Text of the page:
- July 23–July 28 – Black militants led by Fred (Ahmed) Evans engage in a fierce gunfight with police in the Glenville Shootout of Cleveland, Ohio in United States.
- Teacher's Guide
- 1968: On July 23, 1968, the “Glenville Shootout” began in Cleveland, Ohio, as police and African American men shot at one another in Cleveland's.
- END OF CARL STOKES ERA
- business leaders as they pulled back after the Glenville shootout in. July, 1968.
- by William J. Collins and Fred H. Smith
- approximately twice as severe as the Glenville Shootout.6. Table 1 also provides summary statistics that compare Cleveland with other large cities.
- Michael Holland
- The troubles began in the mid-1960's. There are distinct links between the swift decline of CLS and the Hough Riots (1966) and the Glenville Shootout (1968).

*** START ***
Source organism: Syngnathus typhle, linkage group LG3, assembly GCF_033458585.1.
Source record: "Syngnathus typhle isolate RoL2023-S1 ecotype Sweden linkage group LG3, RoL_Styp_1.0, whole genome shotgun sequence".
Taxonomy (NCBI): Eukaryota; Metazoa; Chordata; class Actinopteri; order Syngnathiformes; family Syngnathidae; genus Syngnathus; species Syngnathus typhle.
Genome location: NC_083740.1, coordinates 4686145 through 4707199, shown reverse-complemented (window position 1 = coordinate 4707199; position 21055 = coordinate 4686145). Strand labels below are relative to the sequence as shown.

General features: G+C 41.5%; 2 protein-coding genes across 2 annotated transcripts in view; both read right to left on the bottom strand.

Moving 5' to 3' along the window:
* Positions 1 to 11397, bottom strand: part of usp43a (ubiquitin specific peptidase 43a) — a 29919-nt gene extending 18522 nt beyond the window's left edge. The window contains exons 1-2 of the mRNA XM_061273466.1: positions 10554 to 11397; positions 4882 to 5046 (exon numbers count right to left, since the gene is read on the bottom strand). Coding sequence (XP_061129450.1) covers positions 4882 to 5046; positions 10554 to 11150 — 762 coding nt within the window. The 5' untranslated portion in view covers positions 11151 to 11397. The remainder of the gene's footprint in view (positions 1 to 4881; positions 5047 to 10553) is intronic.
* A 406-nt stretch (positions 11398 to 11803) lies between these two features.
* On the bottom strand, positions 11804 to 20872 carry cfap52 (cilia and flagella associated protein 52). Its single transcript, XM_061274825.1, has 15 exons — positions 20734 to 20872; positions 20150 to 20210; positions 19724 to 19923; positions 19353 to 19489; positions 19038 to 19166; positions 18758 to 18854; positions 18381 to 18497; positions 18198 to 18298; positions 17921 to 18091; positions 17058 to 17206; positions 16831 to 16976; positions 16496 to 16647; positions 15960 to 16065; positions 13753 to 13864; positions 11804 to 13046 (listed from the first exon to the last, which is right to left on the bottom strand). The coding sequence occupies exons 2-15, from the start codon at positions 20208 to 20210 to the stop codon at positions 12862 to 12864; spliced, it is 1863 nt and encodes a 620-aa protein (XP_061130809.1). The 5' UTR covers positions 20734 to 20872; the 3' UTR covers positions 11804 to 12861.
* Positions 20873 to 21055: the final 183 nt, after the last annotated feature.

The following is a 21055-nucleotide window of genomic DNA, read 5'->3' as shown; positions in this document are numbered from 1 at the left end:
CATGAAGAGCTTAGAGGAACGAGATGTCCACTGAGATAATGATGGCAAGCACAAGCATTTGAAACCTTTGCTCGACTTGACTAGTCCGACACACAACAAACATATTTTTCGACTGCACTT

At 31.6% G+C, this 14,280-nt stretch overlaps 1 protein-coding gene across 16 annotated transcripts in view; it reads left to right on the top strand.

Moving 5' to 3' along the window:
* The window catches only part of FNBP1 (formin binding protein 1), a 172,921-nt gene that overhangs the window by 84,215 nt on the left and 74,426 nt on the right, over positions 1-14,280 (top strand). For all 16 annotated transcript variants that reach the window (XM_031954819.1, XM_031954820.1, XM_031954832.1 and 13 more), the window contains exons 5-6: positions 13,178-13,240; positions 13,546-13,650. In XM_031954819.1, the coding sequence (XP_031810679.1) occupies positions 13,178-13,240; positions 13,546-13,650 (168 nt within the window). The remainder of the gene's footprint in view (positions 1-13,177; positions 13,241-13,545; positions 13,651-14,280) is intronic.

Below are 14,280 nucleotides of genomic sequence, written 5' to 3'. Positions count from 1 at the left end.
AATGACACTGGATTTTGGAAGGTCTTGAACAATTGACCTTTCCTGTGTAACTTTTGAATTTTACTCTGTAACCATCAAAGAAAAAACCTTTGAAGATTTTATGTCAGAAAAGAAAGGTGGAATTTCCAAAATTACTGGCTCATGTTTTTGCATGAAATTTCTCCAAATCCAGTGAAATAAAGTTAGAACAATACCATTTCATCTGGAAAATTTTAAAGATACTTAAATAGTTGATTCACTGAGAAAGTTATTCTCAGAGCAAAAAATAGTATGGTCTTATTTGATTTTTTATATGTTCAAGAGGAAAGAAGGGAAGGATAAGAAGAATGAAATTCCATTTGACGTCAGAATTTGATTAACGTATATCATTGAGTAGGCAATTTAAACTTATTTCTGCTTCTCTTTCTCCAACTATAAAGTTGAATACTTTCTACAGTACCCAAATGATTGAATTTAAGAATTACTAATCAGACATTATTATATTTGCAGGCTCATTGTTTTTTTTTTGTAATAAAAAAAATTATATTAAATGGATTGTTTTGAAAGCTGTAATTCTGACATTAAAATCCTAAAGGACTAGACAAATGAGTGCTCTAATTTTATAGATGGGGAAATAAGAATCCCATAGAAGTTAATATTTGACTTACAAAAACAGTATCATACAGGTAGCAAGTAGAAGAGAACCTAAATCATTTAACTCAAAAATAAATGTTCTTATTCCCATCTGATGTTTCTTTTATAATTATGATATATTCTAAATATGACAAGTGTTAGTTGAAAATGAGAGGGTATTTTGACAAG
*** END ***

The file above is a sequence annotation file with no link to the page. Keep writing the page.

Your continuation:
- Poet adding to collection
- He lived in Cleveland, Ohio, during the Glenville shootout in 1968, when racial tension erupted in violence. A poem of his was sampled on one of the most celebrated hip-hop albums of all time, Mos Def and Talib Kweli's “Black Star.
- The Glenville Shootout - Cleveland Memory Project, CSU Library
- Digital and web resources documenting the Glenville Shootout, July 23-28, 1968.
- Glenville Shootout - Ohio History Central - A product of the Ohio
- Jul 1, 2005 The "Glenville shootout" was one of a series of racially-charged riots that occurred in Cleveland, Ohio during the 1960s.
Glenville Shootout is described in multiple online sources, as addition to our editors' articles, see section below for printable documents, Glenville Shootout books and related discussion.
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